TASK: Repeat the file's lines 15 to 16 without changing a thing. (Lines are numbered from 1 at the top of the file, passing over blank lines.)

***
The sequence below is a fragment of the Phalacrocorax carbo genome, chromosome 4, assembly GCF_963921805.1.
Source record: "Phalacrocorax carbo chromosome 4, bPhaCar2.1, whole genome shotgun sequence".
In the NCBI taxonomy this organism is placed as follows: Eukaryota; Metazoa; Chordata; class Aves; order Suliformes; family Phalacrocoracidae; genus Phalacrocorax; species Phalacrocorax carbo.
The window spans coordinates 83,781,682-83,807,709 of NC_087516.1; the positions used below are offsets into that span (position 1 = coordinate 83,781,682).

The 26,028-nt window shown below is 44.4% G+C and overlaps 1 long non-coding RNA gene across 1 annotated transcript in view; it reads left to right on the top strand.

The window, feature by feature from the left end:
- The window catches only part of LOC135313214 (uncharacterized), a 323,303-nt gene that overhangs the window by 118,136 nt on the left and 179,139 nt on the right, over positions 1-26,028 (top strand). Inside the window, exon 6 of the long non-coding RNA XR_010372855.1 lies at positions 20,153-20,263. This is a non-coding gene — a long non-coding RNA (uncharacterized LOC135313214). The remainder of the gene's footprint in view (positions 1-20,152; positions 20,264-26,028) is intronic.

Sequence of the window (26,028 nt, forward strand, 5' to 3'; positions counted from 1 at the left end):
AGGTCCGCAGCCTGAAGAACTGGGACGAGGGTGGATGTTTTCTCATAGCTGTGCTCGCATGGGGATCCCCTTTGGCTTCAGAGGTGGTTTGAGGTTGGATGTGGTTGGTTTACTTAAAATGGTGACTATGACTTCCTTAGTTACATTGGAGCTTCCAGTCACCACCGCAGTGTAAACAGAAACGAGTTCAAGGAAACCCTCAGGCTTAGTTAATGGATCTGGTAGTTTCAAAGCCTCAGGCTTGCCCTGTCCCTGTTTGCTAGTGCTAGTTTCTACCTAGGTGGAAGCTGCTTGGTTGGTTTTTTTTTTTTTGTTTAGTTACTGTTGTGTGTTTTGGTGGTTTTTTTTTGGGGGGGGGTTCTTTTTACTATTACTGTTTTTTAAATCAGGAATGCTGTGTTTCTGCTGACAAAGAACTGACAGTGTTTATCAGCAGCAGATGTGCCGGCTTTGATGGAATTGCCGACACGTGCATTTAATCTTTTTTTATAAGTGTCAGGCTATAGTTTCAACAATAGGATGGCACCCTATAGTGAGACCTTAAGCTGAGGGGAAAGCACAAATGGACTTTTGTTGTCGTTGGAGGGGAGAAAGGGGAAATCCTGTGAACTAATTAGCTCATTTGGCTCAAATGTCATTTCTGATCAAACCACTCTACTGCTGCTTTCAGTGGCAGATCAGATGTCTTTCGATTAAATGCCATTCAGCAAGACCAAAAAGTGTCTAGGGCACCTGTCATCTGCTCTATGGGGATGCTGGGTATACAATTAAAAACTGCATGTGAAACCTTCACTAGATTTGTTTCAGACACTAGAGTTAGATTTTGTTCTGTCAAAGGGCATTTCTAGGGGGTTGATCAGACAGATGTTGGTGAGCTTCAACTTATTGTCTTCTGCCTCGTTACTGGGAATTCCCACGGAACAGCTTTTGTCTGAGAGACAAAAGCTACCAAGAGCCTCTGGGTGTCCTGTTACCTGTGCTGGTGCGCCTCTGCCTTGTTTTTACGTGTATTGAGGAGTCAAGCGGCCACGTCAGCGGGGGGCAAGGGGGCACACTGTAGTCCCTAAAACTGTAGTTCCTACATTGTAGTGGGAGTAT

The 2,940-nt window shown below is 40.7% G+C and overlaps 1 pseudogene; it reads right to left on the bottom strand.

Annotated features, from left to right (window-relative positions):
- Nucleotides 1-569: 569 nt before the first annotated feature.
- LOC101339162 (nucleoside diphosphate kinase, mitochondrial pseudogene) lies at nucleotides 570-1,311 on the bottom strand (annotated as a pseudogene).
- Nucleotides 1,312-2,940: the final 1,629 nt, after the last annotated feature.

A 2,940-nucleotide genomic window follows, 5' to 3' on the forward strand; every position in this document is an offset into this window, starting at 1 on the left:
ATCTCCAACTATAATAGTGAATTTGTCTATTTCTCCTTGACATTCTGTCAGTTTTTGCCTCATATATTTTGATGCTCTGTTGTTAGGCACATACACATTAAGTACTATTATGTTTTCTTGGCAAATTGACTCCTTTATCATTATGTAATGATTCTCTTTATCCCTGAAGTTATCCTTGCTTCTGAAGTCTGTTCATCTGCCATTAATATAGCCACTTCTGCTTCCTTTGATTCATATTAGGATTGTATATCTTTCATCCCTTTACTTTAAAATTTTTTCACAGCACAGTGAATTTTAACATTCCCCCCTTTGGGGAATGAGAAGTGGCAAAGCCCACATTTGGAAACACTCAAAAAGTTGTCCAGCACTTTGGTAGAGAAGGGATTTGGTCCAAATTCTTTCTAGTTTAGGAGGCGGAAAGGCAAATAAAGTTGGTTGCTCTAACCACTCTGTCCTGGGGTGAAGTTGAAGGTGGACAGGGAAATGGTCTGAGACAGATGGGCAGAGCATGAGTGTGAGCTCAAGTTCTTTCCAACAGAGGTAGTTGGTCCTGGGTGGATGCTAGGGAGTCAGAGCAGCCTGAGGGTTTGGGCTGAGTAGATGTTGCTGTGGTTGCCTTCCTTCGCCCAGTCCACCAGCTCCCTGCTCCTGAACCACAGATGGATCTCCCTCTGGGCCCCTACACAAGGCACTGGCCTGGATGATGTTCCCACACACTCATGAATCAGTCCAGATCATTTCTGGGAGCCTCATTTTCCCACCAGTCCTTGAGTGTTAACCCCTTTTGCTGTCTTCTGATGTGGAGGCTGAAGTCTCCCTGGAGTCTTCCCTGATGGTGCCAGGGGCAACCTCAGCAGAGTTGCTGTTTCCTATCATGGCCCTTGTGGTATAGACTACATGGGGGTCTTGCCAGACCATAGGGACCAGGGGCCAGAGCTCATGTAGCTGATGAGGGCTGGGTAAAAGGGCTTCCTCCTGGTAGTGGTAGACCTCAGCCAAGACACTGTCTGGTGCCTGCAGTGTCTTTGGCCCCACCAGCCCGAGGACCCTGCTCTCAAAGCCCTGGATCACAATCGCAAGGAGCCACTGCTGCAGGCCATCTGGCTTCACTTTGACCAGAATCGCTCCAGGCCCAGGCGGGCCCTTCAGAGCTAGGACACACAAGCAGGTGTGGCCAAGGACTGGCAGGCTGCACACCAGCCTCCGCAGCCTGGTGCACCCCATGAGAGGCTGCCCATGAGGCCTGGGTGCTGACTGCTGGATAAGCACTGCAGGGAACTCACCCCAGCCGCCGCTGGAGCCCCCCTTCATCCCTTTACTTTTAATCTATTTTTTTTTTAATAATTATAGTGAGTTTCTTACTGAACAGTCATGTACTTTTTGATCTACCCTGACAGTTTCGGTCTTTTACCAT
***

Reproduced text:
A 2,940-nucleotide genomic window follows, 5' to 3' on the forward strand; every position in this document is an offset into this window, starting at 1 on the left:
ATCTCCAACTATAATAGTGAATTTGTCTATTTCTCCTTGACATTCTGTCAGTTTTTGCCTCATATATTTTGATGCTCTGTTGTTAGGCACATACACATTAAGTACTATTATGTTTTCTTGGCAAATTGACTCCTTTATCATTATGTAATGATTCTCTTTATCCCTGAAGTTATCCTTGCTTCTGAAGTCTGTTCATCTGCCATTAATATAGCCACTTCTGCTTCCTTTGATTCATATTAGGATTGTATATCTTTCATCCCTTTACTTTAAAATTTTTTCACAGCACAGTGAATTTTAACATTCCCCCCTTTGGGGAATGAGAAGTGGCAAAGCCCACATTTGGAAACACTCAAAAAGTTGTCCAGCACTTTGGTAGAGAAGGGATTTGGTCCAAATTCTTTCTAGTTTAGGAGGCGGAAAGGCAAATAAAGTTGGTTGCTCTAACCACTCTGTCCTGGGGTGAAGTTGAAGGTGGACAGGGAAATGGTCTGAGACAGATGGGCAGAGCATGAGTGTGAGCTCAAGTTCTTTCCAACAGAGGTAGTTGGTCCTGGGTGGATGCTAGGGAGTCAGAGCAGCCTGAGGGTTTGGGCTGAGTAGATGTTGCTGTGGTTGCCTTCCTTCGCCCAGTCCACCAGCTCCCTGCTCCTGAACCACAGATGGATCTCCCTCTGGGCCCCTACACAAGGCACTGGCCTGGATGATGTTCCCACACACTCATGAATCAGTCCAGATCATTTCTGGGAGCCTCATTTTCCCACCAGTCCTTGAGTGTTAACCCCTTTTGCTGTCTTCTGATGTGGAGGCTGAAGTCTCCCTGGAGTCTTCCCTGATGGTGCCAGGGGCAACCTCAGCAGAGTTGCTGTTTCCTATCATGGCCCTTGTGGTATAGACTACATGGGGGTCTTGCCAGACCATAGGGACCAGGGGCCAGAGCTCATGTAGCTGATGAGGGCTGGGTAAAAGGGCTTCCTCCTGGTAGTGGTAGACCTCAGCCAAGACACTGTCTGGTGCCTGCAGTGTCTTTGGCCCCACCAGCCCGAGGACCCTGCTCTCAAAGCCCTGGATCACAATCGCAAGGAGCCACTGCTGCAGGCCATCTGGCTTCACTTTGACCAGAATCGCTCCAGGCCCAGGCGGGCCCTTCAGAGCTAGGACACACAAGCAGGTGTGGCCAAGGACTGGCAGGCTGCACACCAGCCTCCGCAGCCTGGTGCACCCCATGAGAGGCTGCCCATGAGGCCTGGGTGCTGACTGCTGGATAAGCACTGCAGGGAACTCACCCCAGCCGCCGCTGGAGCCCCCCTTCATCCCTTTACTTTTAATCTATTTTTTTTTTAATAATTATAGTGAGTTTCTTACTGAACAGTCATGTACTTTTTGATCTACCCTGACAGTTTCGGTCTTTTACCAT